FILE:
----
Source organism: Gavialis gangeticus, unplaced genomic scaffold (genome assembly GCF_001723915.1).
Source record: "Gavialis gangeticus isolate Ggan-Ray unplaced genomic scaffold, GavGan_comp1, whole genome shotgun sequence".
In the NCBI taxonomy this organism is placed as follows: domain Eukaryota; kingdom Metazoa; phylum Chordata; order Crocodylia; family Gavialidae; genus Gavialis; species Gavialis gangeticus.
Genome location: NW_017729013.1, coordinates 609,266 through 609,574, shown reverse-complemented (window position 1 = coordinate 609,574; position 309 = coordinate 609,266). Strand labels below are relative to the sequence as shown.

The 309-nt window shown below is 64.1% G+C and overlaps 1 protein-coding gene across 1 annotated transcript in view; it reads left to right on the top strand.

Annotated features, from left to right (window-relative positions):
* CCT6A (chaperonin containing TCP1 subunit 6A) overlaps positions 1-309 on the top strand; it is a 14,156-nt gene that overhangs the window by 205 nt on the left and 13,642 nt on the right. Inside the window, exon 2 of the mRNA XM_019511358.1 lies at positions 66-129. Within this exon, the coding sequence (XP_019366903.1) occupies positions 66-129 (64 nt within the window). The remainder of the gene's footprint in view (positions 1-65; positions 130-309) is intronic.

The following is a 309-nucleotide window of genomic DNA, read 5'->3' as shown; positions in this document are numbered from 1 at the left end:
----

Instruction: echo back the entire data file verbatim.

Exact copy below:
Source organism: Gavialis gangeticus, unplaced genomic scaffold (genome assembly GCF_001723915.1).
Source record: "Gavialis gangeticus isolate Ggan-Ray unplaced genomic scaffold, GavGan_comp1, whole genome shotgun sequence".
In the NCBI taxonomy this organism is placed as follows: domain Eukaryota; kingdom Metazoa; phylum Chordata; order Crocodylia; family Gavialidae; genus Gavialis; species Gavialis gangeticus.
Genome location: NW_017729013.1, coordinates 609,266 through 609,574, shown reverse-complemented (window position 1 = coordinate 609,574; position 309 = coordinate 609,266). Strand labels below are relative to the sequence as shown.

The 309-nt window shown below is 64.1% G+C and overlaps 1 protein-coding gene across 1 annotated transcript in view; it reads left to right on the top strand.

Annotated features, from left to right (window-relative positions):
* CCT6A (chaperonin containing TCP1 subunit 6A) overlaps positions 1-309 on the top strand; it is a 14,156-nt gene that overhangs the window by 205 nt on the left and 13,642 nt on the right. Inside the window, exon 2 of the mRNA XM_019511358.1 lies at positions 66-129. Within this exon, the coding sequence (XP_019366903.1) occupies positions 66-129 (64 nt within the window). The remainder of the gene's footprint in view (positions 1-65; positions 130-309) is intronic.

The following is a 309-nucleotide window of genomic DNA, read 5'->3' as shown; positions in this document are numbered from 1 at the left end: